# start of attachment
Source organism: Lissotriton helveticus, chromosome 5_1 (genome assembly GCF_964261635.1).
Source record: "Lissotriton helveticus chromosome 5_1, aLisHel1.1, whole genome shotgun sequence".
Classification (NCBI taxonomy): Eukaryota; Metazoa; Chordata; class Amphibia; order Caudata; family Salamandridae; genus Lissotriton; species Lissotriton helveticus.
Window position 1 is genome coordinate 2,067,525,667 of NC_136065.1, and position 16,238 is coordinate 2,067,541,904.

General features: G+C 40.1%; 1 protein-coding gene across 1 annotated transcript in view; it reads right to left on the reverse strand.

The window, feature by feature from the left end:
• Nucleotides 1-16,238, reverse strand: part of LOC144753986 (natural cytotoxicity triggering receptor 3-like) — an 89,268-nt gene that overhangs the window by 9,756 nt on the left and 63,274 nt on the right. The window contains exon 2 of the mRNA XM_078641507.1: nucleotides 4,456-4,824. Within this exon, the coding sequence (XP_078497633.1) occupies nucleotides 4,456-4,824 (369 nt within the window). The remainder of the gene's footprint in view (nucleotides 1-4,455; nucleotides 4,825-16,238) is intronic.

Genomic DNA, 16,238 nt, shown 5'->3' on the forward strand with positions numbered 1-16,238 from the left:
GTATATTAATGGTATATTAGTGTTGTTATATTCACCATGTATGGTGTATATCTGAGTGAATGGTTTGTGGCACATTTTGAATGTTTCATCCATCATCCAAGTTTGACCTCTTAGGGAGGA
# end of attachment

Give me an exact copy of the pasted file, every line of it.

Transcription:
Source organism: Lissotriton helveticus, chromosome 5_1 (genome assembly GCF_964261635.1).
Source record: "Lissotriton helveticus chromosome 5_1, aLisHel1.1, whole genome shotgun sequence".
Classification (NCBI taxonomy): Eukaryota; Metazoa; Chordata; class Amphibia; order Caudata; family Salamandridae; genus Lissotriton; species Lissotriton helveticus.
Window position 1 is genome coordinate 2,067,525,667 of NC_136065.1, and position 16,238 is coordinate 2,067,541,904.

General features: G+C 40.1%; 1 protein-coding gene across 1 annotated transcript in view; it reads right to left on the reverse strand.

The window, feature by feature from the left end:
• Nucleotides 1-16,238, reverse strand: part of LOC144753986 (natural cytotoxicity triggering receptor 3-like) — an 89,268-nt gene that overhangs the window by 9,756 nt on the left and 63,274 nt on the right. The window contains exon 2 of the mRNA XM_078641507.1: nucleotides 4,456-4,824. Within this exon, the coding sequence (XP_078497633.1) occupies nucleotides 4,456-4,824 (369 nt within the window). The remainder of the gene's footprint in view (nucleotides 1-4,455; nucleotides 4,825-16,238) is intronic.

Genomic DNA, 16,238 nt, shown 5'->3' on the forward strand with positions numbered 1-16,238 from the left:
GTATATTAATGGTATATTAGTGTTGTTATATTCACCATGTATGGTGTATATCTGAGTGAATGGTTTGTGGCACATTTTGAATGTTTCATCCATCATCCAAGTTTGACCTCTTAGGGAGGA